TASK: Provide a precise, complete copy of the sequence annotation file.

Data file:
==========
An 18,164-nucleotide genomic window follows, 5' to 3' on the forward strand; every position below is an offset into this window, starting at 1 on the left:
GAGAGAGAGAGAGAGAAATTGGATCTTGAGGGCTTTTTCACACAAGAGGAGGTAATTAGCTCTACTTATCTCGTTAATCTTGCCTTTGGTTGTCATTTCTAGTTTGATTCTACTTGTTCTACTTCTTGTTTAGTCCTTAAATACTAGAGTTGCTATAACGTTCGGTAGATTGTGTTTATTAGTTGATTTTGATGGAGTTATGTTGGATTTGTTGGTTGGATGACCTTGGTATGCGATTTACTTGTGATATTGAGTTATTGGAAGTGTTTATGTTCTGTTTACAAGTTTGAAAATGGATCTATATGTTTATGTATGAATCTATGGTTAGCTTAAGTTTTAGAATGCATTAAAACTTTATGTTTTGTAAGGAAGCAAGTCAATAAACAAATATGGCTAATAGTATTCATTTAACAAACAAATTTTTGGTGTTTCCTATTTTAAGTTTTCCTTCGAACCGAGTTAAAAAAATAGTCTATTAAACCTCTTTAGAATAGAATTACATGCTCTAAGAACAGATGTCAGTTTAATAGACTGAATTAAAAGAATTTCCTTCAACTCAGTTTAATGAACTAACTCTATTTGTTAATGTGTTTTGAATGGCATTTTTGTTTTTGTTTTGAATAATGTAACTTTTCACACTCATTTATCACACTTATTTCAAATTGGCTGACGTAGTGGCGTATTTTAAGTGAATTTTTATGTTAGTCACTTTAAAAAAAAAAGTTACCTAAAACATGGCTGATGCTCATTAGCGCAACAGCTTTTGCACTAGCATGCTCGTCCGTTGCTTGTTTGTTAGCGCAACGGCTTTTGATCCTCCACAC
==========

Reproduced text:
An 18,164-nucleotide genomic window follows, 5' to 3' on the forward strand; every position below is an offset into this window, starting at 1 on the left:
GAGAGAGAGAGAGAGAAATTGGATCTTGAGGGCTTTTTCACACAAGAGGAGGTAATTAGCTCTACTTATCTCGTTAATCTTGCCTTTGGTTGTCATTTCTAGTTTGATTCTACTTGTTCTACTTCTTGTTTAGTCCTTAAATACTAGAGTTGCTATAACGTTCGGTAGATTGTGTTTATTAGTTGATTTTGATGGAGTTATGTTGGATTTGTTGGTTGGATGACCTTGGTATGCGATTTACTTGTGATATTGAGTTATTGGAAGTGTTTATGTTCTGTTTACAAGTTTGAAAATGGATCTATATGTTTATGTATGAATCTATGGTTAGCTTAAGTTTTAGAATGCATTAAAACTTTATGTTTTGTAAGGAAGCAAGTCAATAAACAAATATGGCTAATAGTATTCATTTAACAAACAAATTTTTGGTGTTTCCTATTTTAAGTTTTCCTTCGAACCGAGTTAAAAAAATAGTCTATTAAACCTCTTTAGAATAGAATTACATGCTCTAAGAACAGATGTCAGTTTAATAGACTGAATTAAAAGAATTTCCTTCAACTCAGTTTAATGAACTAACTCTATTTGTTAATGTGTTTTGAATGGCATTTTTGTTTTTGTTTTGAATAATGTAACTTTTCACACTCATTTATCACACTTATTTCAAATTGGCTGACGTAGTGGCGTATTTTAAGTGAATTTTTATGTTAGTCACTTTAAAAAAAAAAGTTACCTAAAACATGGCTGATGCTCATTAGCGCAACAGCTTTTGCACTAGCATGCTCGTCCGTTGCTTGTTTGTTAGCGCAACGGCTTTTGATCCTCCACAC